Simply put, operatives care more about identifying likely Democratic voters in states that are swing states than convincing current voters to back far-left candidates. This cynical strategy is what has allowed the Democratic Party to make massive gains in once-red states such as Arizona, Georgia and North Carolina during the last decade. The left’s plan to take over the country is a step closer with the expansion of voting rights for felons.
The Democracy Alliance, its largest donor collective has developed a coordinated spending strategy that is responsible for many of the recent advancements in felon enfranchisement.
The alliance does not spend its own money; it instead gathers the most influential mega-donors on the left to coordinate their spending on activist organizations working on the latest political fronts. The goal is maximize impact and minimize overlap.
A private 2016 Strategy Memo reveals that the Democracy Alliance has developed a pair of 501(c),(3) and (c)(4) pooled funds, which are dedicated to funding groups that push for automatic voter registration in targeted states. It is interesting to see how these two policies are related. Together, they will:
- Add millions of voters on the voter rolls
- Transfer the responsibility of voter registration permanently to the government
- One of the manifestations in our criminal justice system of structural racism…
- Increase the political power and voice of women, low-income people, young people and communities of color.
The pooled money is housed in two non-profits run by Arabella Advisors. Their $1.7 billion “dark” money network is the largest lobbying force in America. Arabella’s non-profits were used by Democracy Alliance members to hide their identities while funneling large sums of money to far-left advocacy groups. The money was ultimately paid out to the Arabella non-profits.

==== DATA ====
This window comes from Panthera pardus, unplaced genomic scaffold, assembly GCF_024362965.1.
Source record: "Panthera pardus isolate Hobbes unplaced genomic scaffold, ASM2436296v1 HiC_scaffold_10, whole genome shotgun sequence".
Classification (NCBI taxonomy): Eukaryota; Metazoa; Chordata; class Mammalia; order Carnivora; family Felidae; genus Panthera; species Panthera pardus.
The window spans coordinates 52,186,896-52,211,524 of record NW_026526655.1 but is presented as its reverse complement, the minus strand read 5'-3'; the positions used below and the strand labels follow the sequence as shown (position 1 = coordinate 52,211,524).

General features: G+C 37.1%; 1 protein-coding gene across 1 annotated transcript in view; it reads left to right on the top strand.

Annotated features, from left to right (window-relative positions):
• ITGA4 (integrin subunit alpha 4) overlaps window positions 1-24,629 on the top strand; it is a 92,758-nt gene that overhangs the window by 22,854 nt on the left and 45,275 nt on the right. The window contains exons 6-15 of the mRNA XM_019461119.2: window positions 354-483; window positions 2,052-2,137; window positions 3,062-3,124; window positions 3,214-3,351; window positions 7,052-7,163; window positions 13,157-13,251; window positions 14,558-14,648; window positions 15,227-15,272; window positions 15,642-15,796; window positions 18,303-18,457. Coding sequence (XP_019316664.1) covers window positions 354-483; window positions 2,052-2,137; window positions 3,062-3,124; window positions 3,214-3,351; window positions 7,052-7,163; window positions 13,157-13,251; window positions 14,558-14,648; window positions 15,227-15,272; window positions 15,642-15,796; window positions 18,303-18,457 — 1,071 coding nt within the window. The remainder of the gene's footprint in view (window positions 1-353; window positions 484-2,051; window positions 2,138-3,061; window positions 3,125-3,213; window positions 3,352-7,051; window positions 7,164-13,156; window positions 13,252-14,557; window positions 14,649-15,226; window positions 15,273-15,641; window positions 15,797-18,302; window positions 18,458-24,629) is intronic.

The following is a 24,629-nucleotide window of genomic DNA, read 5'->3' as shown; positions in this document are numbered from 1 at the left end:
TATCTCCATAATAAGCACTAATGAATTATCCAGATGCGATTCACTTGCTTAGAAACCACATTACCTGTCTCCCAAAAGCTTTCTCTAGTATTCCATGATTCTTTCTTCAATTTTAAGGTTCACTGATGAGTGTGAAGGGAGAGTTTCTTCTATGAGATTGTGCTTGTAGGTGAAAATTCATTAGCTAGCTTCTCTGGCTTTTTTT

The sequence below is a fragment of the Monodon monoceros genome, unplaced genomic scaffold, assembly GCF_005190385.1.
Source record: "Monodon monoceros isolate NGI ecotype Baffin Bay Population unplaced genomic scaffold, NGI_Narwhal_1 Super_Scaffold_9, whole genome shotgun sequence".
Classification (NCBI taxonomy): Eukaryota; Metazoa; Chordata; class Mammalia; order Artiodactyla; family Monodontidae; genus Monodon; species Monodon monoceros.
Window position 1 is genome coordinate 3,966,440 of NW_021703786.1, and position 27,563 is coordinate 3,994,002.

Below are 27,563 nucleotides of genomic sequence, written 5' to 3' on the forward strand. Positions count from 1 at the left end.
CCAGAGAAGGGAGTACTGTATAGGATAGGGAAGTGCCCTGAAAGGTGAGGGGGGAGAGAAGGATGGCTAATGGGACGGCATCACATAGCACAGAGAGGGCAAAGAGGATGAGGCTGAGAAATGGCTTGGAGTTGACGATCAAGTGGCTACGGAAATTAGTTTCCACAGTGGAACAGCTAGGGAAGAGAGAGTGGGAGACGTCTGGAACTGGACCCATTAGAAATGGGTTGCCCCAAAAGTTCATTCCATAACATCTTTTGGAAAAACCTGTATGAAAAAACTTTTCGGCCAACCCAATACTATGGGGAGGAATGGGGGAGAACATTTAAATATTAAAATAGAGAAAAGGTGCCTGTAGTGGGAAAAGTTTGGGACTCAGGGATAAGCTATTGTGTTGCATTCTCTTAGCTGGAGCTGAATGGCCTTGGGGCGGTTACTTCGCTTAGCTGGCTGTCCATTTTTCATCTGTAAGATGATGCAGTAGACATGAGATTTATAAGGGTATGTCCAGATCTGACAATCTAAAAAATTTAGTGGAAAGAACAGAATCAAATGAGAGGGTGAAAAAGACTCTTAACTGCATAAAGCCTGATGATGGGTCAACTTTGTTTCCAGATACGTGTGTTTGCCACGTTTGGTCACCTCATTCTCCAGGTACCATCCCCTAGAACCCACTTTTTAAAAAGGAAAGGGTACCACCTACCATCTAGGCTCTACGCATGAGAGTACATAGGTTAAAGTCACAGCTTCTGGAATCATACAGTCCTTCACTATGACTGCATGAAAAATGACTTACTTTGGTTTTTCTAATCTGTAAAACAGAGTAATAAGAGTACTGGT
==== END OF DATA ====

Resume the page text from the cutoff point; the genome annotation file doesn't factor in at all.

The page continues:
We could speculate about the source of some funding. Patricia Bauman who founded the Democracy Alliance and a representative of the Wyss Foundation whose donor is Swiss billionaire Hansjorg Wyss oversee the pooled fund. Both are major donors of the Arabella Network.
Florida’s 2018 felon voter rights restoration campaign provides a glimpse of the campaign in action. The Sunshine State was long at the top the Democracy Alliance Target List. It aimed to “permanently transform” the state’s voter base by adding up to 1.8 million new potential voters to its rolls.
The Democracy Alliance chose a constitution amendment that was almost exclusively funded by two groups, Arabella’s the Sixteen Thirty fund and American Civil Liberties Union. Together they provided 94 per cent of the $10 million campaign budget. The measure was passed by a large margin.
The left turned to America Votes for strategy, mobilization and communication in order to “get [Florida’s] constitutional amendment onto the ballot.” America Votes is the self-styled “coordination hub of progressive community” and a key voter turnout driver.
America Votes partnered with three other groups: the Southern Coalition for Social Justice – a North Carolina litigator modelled on the Southern Poverty Law Center’s (SPLC) infamous Southern Poverty Law Center; Legal Services for Prisoners with Children – a California lobbying organization that seeks to defund police ; and the Florida Restoration Rights Coalition – the campaign’s sympathetic face.